Maryland, Nevada, Georgia experience largest state-level declines in bank branches, NCRC report says. Biggest county-level declines in Baltimore County, Md.; Marion County, Ind.; Philadelphia, Pa. Click here to visit the web tool.
Washington, DC – Due to the closure of more than 6,000 bank branches nationwide since the financial crisis, rural communities around the country are experiencing a troubling decline in access to basic financial services, according to a report released today by the National Community Reinvestment Coalition (NCRC), “Bank Branch Closures from 2008-2016: Unequal Impact in America’s Heartland.”
Some key findings from the NCRC’s report on the decade-long surge in American communities without access to basic financial services, otherwise known as bank deserts, include:
- 86 new banking deserts appeared in rural areas in the U.S. between the 2008 financial crisis and 2016.
- 6,008 bank branches closed down nationwide between 2008 and 2016.
- Although several metro areas saw 15-25% of their bank branches close down, rural and small town businesses suffered even greater long-term impacts from closures due to an already-low supply of banking services. These rural communities often have only one or two bank branches; one closure can leave residents and businesses vulnerable to predatory practices like payday lending.
- 25% of all rural bank closures were in majority-minority census tracts, with Hispanic and Native American communities particularly vulnerable.
- Baltimore, Chicago, Las Vegas, Philadelphia, and Houston rounded out the top five American metro areas with the most bank branch losses.
- Maryland, Nevada, Georgia, Michigan and Pennsylvania experienced the largest state-level declines.
- Baltimore County, Md. lost the largest proportion of its branches, with a 25.2% loss of locations, followed by Marion County, Ind. (21.1%); Philadelphia, Pa. (18.7%); Montgomery County, Pa. (18.2%) and Clark County, Nev. (17.4%).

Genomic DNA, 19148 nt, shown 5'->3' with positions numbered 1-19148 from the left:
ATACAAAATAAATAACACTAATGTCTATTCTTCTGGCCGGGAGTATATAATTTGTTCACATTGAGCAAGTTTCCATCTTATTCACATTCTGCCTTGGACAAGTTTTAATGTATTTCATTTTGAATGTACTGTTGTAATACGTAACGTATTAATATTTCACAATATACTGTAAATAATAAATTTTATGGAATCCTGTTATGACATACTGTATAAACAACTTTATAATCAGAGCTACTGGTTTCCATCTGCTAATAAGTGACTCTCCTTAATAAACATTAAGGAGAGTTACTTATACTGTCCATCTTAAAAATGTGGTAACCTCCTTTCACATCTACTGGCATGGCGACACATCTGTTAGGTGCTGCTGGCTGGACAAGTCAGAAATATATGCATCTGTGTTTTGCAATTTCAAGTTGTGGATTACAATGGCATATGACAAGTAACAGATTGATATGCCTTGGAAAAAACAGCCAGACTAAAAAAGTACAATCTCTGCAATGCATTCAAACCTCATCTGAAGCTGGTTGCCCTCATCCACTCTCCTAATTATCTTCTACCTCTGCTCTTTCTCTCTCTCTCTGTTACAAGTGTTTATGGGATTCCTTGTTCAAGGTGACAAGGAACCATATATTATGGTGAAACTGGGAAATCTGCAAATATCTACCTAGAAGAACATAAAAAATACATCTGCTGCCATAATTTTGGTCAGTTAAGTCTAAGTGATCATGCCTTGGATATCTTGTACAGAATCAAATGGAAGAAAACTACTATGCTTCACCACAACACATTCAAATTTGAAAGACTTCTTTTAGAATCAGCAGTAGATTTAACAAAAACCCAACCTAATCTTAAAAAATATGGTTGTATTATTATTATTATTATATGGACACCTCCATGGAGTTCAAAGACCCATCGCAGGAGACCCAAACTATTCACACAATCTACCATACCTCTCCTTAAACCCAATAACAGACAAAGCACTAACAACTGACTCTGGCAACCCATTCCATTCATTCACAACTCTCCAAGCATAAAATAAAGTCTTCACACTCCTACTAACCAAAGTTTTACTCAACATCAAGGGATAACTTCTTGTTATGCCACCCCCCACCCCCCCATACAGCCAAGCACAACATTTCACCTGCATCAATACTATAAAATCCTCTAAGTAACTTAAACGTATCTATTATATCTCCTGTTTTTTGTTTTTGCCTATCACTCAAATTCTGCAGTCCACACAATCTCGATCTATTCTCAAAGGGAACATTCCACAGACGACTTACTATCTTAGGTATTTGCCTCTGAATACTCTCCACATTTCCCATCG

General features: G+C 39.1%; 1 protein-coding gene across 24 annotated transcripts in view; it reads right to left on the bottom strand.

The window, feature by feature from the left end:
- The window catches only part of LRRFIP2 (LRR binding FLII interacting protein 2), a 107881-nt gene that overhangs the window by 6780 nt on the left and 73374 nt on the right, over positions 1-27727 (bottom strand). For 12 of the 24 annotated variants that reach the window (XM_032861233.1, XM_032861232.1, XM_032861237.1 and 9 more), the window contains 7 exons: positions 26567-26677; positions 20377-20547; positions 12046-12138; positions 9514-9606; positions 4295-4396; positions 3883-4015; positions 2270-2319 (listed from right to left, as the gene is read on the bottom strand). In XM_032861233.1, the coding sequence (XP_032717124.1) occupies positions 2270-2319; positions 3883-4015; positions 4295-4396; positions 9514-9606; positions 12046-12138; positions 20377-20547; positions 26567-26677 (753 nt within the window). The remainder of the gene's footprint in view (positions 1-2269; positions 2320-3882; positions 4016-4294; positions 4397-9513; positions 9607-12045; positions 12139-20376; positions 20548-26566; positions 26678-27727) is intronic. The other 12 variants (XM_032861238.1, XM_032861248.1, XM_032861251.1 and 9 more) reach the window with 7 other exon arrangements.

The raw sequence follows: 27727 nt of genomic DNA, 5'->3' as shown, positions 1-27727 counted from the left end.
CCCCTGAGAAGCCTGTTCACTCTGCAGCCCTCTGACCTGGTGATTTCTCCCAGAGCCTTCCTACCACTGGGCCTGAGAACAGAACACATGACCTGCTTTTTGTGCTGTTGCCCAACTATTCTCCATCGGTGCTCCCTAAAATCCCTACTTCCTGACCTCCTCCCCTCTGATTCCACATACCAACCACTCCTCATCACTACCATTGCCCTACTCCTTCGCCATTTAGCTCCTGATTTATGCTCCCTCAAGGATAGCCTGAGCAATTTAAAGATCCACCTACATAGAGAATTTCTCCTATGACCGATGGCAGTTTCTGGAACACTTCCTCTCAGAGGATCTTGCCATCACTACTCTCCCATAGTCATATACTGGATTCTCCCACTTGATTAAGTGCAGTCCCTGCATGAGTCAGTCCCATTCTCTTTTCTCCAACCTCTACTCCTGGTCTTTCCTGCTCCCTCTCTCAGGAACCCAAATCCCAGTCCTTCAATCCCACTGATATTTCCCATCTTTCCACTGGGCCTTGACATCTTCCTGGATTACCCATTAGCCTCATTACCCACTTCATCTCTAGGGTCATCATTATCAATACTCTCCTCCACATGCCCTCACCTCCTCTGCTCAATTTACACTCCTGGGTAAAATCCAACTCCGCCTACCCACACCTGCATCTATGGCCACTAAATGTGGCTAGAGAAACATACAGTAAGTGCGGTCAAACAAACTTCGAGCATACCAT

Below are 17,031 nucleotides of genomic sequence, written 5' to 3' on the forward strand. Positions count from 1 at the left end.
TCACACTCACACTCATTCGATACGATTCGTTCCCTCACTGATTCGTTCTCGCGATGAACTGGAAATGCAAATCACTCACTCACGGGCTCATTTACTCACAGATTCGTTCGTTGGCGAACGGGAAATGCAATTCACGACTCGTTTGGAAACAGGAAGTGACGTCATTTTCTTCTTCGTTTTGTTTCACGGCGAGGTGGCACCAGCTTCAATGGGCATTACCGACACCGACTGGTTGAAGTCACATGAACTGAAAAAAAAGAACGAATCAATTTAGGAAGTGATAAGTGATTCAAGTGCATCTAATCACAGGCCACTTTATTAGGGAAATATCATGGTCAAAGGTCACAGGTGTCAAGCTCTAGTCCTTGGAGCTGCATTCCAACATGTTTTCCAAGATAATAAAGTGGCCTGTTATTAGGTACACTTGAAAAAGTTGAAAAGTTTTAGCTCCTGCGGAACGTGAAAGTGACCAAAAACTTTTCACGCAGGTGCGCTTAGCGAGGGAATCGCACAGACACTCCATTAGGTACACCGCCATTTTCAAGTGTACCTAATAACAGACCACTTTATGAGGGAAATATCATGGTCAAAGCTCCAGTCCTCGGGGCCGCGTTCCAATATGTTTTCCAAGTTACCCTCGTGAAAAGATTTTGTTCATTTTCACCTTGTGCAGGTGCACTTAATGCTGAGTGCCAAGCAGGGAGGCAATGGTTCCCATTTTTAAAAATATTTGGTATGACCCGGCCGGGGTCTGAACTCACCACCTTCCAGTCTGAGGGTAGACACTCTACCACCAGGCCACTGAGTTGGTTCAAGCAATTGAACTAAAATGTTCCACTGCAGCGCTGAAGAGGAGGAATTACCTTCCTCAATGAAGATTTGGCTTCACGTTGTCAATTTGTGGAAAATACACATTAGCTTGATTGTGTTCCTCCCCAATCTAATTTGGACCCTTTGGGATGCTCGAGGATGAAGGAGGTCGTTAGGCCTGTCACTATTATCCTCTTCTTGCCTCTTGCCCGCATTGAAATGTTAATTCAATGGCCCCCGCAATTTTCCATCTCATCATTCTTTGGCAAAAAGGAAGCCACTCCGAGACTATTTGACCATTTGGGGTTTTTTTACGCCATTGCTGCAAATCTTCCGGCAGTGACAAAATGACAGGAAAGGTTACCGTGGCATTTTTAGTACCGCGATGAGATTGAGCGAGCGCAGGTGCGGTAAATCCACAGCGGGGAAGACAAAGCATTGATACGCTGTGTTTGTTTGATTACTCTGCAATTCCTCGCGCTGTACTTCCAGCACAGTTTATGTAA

“The rise of banking deserts in America does not bode well for our national economy,” said NCRC’s President and CEO John Taylor. “Cities and towns and rural communities weaken as branches close. A mobile phone is no substitute for a full-service bank branch. You may be able to deposit a check with a phone, but try developing an ongoing relationship with that internet branch in order to procure a small business loan or a mortgage or even different types of consumer credit.
“Bank branches are there to manage a community’s wealth as well as to reward shareholders of the bank. Yet those branches are often closed in order to create more profitability for the bank, even when those branches are viable, without consideration of what happens to people and businesses in those communities.
“Additionally, the bank branch is usually the economic anchor tenant in those communities, and when they leave, other businesses leave with them. Communities get poorer and this stresses local and regional economies and social support systems.
“Economic opportunity is made possible first and foremost by banks. Branches are the tip of the spear for that activity. Take away the branch and you are shutting down economic opportunity for those very people and businesses which made the branch viable in the first place.”
NCRC and its grassroots member organizations create opportunities for people to build wealth. We work with community leaders, policymakers and financial institutions to champion fairness in banking, housing and business development.